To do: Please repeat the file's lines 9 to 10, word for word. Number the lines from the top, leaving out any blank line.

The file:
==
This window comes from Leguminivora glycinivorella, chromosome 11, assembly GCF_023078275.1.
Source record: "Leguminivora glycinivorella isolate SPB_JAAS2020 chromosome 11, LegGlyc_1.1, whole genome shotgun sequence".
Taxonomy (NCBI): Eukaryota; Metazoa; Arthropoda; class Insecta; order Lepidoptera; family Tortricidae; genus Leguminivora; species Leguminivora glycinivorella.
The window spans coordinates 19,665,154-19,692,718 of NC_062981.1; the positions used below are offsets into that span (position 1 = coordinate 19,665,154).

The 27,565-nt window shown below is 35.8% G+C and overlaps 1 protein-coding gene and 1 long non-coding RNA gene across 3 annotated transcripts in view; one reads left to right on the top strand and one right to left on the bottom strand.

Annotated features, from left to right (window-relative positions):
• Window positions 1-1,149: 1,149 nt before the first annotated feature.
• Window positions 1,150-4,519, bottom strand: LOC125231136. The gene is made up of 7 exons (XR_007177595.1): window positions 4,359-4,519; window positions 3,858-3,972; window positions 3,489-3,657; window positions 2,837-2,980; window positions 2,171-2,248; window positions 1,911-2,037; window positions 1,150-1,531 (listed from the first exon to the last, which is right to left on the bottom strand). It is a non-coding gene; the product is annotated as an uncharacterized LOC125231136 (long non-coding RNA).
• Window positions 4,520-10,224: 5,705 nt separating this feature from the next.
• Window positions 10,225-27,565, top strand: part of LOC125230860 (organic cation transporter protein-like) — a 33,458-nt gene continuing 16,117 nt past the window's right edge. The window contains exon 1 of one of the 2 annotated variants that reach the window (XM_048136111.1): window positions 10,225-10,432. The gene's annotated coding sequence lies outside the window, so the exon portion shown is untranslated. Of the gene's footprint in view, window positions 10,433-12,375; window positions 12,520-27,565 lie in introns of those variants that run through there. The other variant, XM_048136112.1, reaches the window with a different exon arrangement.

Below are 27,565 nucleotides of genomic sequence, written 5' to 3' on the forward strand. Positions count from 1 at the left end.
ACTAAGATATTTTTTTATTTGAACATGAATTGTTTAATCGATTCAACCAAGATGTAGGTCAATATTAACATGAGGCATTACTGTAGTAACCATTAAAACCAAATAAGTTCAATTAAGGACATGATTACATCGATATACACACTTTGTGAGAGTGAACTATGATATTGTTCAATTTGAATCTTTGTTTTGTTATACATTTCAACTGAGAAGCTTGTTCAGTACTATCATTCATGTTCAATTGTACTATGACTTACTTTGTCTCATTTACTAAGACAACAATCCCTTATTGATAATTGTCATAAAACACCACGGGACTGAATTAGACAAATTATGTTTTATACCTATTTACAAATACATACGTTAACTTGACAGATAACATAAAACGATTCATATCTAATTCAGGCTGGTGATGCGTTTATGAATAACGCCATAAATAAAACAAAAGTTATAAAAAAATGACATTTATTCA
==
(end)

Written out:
• Window positions 4,520-10,224: 5,705 nt separating this feature from the next.
• Window positions 10,225-27,565, top strand: part of LOC125230860 (organic cation transporter protein-like) — a 33,458-nt gene continuing 16,117 nt past the window's right edge. The window contains exon 1 of one of the 2 annotated variants that reach the window (XM_048136111.1): window positions 10,225-10,432. The gene's annotated coding sequence lies outside the window, so the exon portion shown is untranslated. Of the gene's footprint in view, window positions 10,433-12,375; window positions 12,520-27,565 lie in introns of those variants that run through there. The other variant, XM_048136112.1, reaches the window with a different exon arrangement.